Lady Leila was too stunned at first to react. And then she laughed.

“Alred! That is like you! I was told to come down because one of the servants had been caught stealing chickens!”

'I was told to come down because one of the servants had been caught stealing chickens!'

“Am I not your most humble servant, sir?” Alred shouted over the babbling of the children. “And do not these funny chicks belong to you?”

“Oh, Alred!”

“You had better confide this young lady to my sheltering arms,” he said and nodded at the baby. “You have a lot of other small people hoping to enter into yours just now.”

“How is he?” she murmured as she passed Odile to him. He seemed too merry to be carrying bad news, but Alred was known to laugh when he most longed to cry.

'How is he?'

“Haven’t you heard yet? I had thought someone would have sent heralds to the four corners of the kingdom by now. The King is very well and currently enjoying a forced holiday at Raegiming. He woke up at dawn and promptly swore at Malcolm and Brit for yammering at his bedside when he was trying to sleep.”

She heard cries of “Mama!” from all sides, except from quiet Cedric, who only stood smiling with shy happiness at her.

Cedric stood smiling with shy happiness at her.

But Cedric, who was nearly ten now, was old enough to visit her on occasion when a groom could be spared to ride with him. And he was generous enough to stand by and wait for that reason, so that she could greet her other children first, and she loved him for it.

“I believe I shall start from oldest and hug my way down to littlest,” she said.

'I believe I shall start from oldest and hug my way down to littlest.'

“Awwwww!” Aefen whined. “Cedric always goes first!”

“From what I have seen today alone,” Alred said, “Cedric does not always goes first, and indeed he is gentleman enough often to go last. You should follow his example.”

“Somebody has to go first!” Aefen pointed out.

“That honor goes either to age or to beauty, and you have little enough of either, young man.”

Aering laughed at his brother, content in the knowledge that he was older and furthermore looked little enough like his dark twin that the charge of ugliness did not necessarily apply to him.

Aering laughed at his brother.

Meanwhile Leila had moved on to her eldest daughter, eight-​​year-​​old Raegan, who toyed fondly with her mother’s earring and sighed, “I always forget how beautiful you are, Mama.”

'I always forget how beautiful you are, Mama.'

Leila did not forget how beautiful Raegan was, and nevertheless it struck her like a surprise whenever she saw her. She and Leofric had made five extraordinarily beautiful and clever children. Everyone said so. It seemed like a sign that she and he had been meant to be brought together, though a king had died to make it possible.

The truth was that Leofric seemed more and more to her like one of the gods of the ancient stories that he used to tell the children. Such gods would occasionally dally a while with a mortal woman, perhaps injuring her with their strength that they could never quite suppress, but always leaving her with magnificent, beautiful, godlike children.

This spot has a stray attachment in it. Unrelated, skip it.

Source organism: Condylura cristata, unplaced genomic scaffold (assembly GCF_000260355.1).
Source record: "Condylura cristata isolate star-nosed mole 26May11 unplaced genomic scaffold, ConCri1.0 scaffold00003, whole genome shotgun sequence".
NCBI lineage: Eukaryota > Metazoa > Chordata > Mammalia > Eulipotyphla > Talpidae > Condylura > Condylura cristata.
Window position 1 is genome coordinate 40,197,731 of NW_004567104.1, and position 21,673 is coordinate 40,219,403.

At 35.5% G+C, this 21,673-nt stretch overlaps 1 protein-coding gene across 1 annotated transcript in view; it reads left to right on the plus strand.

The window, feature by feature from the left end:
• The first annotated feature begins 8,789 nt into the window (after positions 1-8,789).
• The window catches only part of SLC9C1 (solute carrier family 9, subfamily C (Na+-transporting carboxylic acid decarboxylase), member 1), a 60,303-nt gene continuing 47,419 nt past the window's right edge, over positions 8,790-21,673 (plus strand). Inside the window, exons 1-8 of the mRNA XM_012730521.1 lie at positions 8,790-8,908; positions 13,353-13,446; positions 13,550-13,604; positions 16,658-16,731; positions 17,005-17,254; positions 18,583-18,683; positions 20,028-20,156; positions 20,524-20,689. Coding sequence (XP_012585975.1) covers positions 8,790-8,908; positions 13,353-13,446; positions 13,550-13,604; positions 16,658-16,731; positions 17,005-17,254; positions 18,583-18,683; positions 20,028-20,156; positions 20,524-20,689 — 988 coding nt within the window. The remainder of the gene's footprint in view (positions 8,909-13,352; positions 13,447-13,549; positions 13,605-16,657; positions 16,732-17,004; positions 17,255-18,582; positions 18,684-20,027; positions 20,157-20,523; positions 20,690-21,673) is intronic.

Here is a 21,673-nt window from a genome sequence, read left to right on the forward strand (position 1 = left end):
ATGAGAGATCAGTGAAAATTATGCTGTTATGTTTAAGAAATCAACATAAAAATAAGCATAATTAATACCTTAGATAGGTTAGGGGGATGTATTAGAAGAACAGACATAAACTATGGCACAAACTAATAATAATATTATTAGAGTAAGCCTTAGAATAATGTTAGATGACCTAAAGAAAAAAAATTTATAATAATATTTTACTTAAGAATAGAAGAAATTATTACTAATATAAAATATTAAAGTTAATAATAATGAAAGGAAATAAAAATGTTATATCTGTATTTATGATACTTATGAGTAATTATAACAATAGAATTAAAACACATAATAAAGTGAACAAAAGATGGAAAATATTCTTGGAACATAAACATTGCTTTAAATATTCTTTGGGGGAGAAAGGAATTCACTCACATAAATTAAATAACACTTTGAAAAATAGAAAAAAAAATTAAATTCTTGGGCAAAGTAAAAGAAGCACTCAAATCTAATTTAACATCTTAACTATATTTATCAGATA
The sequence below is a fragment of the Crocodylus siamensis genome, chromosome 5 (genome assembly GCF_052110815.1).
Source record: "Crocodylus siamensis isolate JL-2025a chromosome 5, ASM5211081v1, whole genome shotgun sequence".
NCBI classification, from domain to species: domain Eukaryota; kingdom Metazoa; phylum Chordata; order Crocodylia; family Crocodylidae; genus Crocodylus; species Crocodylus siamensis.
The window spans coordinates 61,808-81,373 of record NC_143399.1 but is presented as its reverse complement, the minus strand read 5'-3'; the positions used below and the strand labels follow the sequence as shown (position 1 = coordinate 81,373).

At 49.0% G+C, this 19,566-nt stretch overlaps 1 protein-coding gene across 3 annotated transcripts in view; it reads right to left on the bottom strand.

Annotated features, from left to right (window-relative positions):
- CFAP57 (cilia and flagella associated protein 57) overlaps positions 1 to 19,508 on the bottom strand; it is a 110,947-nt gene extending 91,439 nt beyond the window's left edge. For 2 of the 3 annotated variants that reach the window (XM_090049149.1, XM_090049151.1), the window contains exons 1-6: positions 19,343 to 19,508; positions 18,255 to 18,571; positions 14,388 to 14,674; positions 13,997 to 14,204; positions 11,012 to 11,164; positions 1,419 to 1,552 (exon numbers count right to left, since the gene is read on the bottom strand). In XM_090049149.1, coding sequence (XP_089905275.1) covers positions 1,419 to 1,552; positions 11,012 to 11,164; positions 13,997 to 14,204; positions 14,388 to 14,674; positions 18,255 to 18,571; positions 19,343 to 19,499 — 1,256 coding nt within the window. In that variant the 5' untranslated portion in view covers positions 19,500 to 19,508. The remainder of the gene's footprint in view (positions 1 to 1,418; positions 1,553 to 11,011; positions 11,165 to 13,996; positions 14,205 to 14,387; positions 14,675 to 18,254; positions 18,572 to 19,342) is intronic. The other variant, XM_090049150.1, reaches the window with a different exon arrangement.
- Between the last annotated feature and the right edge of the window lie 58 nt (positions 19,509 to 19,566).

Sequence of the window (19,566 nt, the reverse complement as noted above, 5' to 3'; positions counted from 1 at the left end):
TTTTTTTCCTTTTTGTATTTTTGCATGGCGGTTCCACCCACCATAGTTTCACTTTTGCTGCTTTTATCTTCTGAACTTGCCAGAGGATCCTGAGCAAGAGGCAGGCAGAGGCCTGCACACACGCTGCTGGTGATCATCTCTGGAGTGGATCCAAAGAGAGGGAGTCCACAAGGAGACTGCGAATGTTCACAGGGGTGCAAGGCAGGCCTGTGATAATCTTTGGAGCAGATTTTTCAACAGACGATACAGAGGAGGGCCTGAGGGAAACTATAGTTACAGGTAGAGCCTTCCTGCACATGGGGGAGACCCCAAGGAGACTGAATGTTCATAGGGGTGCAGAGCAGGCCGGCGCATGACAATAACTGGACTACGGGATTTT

I don’t forget, Mama,” six-​​year-​​old Lissa said.

'I don't forget, Mama.'

Lissa resembled Leila more than Raegan did, but she had an Englishwoman’s straight and handsome nose. She would be more beautiful than her mother, and Leila was only too happy to acknowledge it.

Finally she went to her young twins, who had turned four in November on their father’s own birthday. Soon five years would have passed since the birth of the last children Leofric would give her, but he had left her nothing to desire. Aering’s face was a handsome blend of Leofric’s and her own father’s, with precisely the most attractive features of each. Aefen was formed likewise from parts of Leofric and parts of her beloved brother. And they both had their father’s striking hazel eyes.

They both had their father's striking hazel eyes.

“Alred, I don’t know how to thank you,” she smiled at him. “I was fearing to hear bad news today, and instead you have made me very happy.”

“That is my pleasure and my honor, sir,” Alred said.

“But I haven’t even greeted you, yet!” she laughed.

'I had remarked that I am, in fact, the oldest person in the room.'

“I had remarked that I am, in fact, the oldest person in the room, but I was too shy to claim my right to go first.”

“Give the baby to Cedric and I shall do you the favor of allowing you to kiss my hand.”

This he did.

“Tell me, Sir Leila, since you seem to like these children so much: if I kidnap them and hold them hostage at some point… say towards the end of next month… do you suppose you will feel obliged to come rescue them?”

'Do you suppose you will feel obliged to come rescue them?'

“Don’t worry,” she laughed. “We mean to attend your wedding, Inch’Allah. Godefroy does not believe in transporting babies so far, but I told him I don’t believe in missing friends’ weddings, and he wisely chose to listen to me.”

“I shall be delighted to see you both there. And I cannot wait to introduce you to my bride. I am certain that you and she will be great friends, even at such a distance.”

'She has already written me very interesting letters.'

“She has already written me very interesting letters. I only fear that she will not find me clever or educated enough.”

“You are certainly clever enough, and your educations are complementary, since they come from entirely different cultures. I only wish you lived closer! And not only for Hetty’s sake.”

“I wish it too. At times I am lonely, Alred,” she said wistfully.

'At times I am lonely, Alred.'

“Are you? I too.”

“Even now?” she asked.

“Even now. And you?”

“Even now,” she agreed with a sad smile.

'Even now.'